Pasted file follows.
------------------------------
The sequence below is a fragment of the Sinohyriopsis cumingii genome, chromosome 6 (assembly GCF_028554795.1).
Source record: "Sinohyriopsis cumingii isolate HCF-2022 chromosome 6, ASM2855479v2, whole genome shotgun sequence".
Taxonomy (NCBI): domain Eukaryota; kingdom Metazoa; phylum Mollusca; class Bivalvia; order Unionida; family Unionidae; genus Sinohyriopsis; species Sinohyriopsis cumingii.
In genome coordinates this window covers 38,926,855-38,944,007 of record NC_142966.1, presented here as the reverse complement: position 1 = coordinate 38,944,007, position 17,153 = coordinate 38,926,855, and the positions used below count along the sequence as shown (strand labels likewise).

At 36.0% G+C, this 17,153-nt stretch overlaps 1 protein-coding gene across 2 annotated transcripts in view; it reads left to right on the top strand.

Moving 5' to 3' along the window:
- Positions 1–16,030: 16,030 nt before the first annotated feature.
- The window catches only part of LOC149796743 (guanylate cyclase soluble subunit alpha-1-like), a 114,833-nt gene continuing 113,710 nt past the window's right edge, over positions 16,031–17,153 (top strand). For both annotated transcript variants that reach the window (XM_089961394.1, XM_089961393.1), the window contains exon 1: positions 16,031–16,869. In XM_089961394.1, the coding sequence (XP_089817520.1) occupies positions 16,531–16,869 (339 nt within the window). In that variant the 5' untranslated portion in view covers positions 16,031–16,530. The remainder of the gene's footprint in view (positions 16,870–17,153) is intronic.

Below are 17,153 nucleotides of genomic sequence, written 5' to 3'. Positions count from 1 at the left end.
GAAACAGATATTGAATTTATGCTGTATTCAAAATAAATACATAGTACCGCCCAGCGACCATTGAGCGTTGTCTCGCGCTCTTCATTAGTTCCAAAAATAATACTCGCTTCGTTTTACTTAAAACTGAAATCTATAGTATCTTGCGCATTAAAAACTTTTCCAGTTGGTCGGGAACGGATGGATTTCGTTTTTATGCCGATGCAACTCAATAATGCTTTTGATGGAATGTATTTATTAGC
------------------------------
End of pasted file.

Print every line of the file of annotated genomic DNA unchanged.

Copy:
The sequence below is a fragment of the Sinohyriopsis cumingii genome, chromosome 6 (assembly GCF_028554795.1).
Source record: "Sinohyriopsis cumingii isolate HCF-2022 chromosome 6, ASM2855479v2, whole genome shotgun sequence".
Taxonomy (NCBI): domain Eukaryota; kingdom Metazoa; phylum Mollusca; class Bivalvia; order Unionida; family Unionidae; genus Sinohyriopsis; species Sinohyriopsis cumingii.
In genome coordinates this window covers 38,926,855-38,944,007 of record NC_142966.1, presented here as the reverse complement: position 1 = coordinate 38,944,007, position 17,153 = coordinate 38,926,855, and the positions used below count along the sequence as shown (strand labels likewise).

At 36.0% G+C, this 17,153-nt stretch overlaps 1 protein-coding gene across 2 annotated transcripts in view; it reads left to right on the top strand.

Moving 5' to 3' along the window:
- Positions 1–16,030: 16,030 nt before the first annotated feature.
- The window catches only part of LOC149796743 (guanylate cyclase soluble subunit alpha-1-like), a 114,833-nt gene continuing 113,710 nt past the window's right edge, over positions 16,031–17,153 (top strand). For both annotated transcript variants that reach the window (XM_089961394.1, XM_089961393.1), the window contains exon 1: positions 16,031–16,869. In XM_089961394.1, the coding sequence (XP_089817520.1) occupies positions 16,531–16,869 (339 nt within the window). In that variant the 5' untranslated portion in view covers positions 16,031–16,530. The remainder of the gene's footprint in view (positions 16,870–17,153) is intronic.

Below are 17,153 nucleotides of genomic sequence, written 5' to 3'. Positions count from 1 at the left end.
GAAACAGATATTGAATTTATGCTGTATTCAAAATAAATACATAGTACCGCCCAGCGACCATTGAGCGTTGTCTCGCGCTCTTCATTAGTTCCAAAAATAATACTCGCTTCGTTTTACTTAAAACTGAAATCTATAGTATCTTGCGCATTAAAAACTTTTCCAGTTGGTCGGGAACGGATGGATTTCGTTTTTATGCCGATGCAACTCAATAATGCTTTTGATGGAATGTATTTATTAGC